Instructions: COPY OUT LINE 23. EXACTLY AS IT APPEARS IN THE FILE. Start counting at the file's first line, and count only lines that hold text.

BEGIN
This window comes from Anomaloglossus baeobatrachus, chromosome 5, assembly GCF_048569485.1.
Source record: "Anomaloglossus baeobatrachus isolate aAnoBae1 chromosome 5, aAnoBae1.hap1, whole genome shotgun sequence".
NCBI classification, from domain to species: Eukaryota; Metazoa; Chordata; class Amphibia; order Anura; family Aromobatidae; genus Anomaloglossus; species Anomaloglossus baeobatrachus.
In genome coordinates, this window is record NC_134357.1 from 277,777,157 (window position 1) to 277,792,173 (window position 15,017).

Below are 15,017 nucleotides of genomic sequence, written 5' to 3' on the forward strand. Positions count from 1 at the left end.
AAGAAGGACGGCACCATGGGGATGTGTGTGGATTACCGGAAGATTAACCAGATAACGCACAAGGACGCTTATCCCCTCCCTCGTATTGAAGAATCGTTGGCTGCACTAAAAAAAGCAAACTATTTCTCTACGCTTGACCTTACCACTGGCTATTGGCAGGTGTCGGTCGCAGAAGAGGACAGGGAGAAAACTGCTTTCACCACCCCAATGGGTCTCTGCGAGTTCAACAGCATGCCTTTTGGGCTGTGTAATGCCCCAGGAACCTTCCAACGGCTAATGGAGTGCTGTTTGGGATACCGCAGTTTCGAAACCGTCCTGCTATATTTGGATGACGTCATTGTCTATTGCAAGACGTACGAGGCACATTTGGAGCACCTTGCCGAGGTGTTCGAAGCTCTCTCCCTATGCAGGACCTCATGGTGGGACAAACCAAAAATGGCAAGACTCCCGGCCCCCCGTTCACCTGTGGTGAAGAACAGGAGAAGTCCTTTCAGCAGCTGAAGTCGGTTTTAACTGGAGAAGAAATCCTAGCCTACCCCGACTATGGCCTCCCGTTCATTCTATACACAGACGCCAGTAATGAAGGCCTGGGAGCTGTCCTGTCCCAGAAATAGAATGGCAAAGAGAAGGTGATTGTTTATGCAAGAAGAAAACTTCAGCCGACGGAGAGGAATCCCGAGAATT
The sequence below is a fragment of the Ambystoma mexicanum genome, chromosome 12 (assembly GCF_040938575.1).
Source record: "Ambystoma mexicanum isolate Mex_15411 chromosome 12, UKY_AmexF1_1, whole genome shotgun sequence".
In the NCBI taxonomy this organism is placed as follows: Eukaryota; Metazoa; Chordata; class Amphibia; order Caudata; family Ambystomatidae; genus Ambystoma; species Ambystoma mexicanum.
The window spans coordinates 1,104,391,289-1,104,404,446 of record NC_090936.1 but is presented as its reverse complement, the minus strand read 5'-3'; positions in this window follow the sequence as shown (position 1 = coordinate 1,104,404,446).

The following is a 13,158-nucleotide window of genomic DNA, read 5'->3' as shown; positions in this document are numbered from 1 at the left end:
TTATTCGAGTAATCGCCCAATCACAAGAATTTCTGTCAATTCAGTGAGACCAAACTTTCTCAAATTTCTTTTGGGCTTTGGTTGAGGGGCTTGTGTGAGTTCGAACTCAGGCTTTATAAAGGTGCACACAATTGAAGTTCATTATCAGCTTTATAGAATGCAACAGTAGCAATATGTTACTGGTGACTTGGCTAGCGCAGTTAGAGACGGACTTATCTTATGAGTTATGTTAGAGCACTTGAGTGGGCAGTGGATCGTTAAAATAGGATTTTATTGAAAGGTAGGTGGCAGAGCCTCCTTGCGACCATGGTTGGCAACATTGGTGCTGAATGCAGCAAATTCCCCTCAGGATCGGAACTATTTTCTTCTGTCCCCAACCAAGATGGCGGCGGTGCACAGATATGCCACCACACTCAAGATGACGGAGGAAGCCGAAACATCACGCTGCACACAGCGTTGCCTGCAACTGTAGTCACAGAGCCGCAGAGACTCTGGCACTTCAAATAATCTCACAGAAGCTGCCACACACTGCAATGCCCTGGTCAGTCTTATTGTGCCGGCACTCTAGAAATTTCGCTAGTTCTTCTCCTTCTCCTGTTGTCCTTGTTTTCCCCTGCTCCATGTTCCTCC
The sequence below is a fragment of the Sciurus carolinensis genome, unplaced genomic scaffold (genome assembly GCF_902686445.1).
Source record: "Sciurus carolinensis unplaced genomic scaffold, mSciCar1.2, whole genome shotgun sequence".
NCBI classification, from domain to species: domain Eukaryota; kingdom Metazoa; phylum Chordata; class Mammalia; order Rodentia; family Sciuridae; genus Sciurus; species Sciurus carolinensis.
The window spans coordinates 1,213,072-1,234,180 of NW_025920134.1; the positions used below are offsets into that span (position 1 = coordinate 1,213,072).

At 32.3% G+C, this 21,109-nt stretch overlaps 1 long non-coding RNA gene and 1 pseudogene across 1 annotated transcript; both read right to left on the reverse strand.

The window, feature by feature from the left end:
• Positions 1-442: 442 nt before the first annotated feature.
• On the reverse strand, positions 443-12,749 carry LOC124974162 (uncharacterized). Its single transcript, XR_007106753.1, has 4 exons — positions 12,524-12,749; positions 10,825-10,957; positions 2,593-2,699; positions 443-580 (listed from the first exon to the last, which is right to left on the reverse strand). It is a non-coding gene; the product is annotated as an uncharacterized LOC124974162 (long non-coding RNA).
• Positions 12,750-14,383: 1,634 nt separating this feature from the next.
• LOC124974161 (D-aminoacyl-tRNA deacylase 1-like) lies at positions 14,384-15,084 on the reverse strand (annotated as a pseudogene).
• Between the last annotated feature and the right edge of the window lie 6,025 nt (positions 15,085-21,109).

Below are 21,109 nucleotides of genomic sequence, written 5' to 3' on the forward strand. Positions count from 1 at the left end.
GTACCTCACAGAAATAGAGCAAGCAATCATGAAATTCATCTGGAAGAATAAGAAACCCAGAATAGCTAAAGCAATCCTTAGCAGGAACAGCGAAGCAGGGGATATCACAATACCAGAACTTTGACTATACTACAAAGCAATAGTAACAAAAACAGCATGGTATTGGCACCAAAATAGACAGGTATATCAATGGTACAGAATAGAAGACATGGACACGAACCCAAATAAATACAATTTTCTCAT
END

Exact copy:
• Between the last annotated feature and the right edge of the window lie 6,025 nt (positions 15,085-21,109).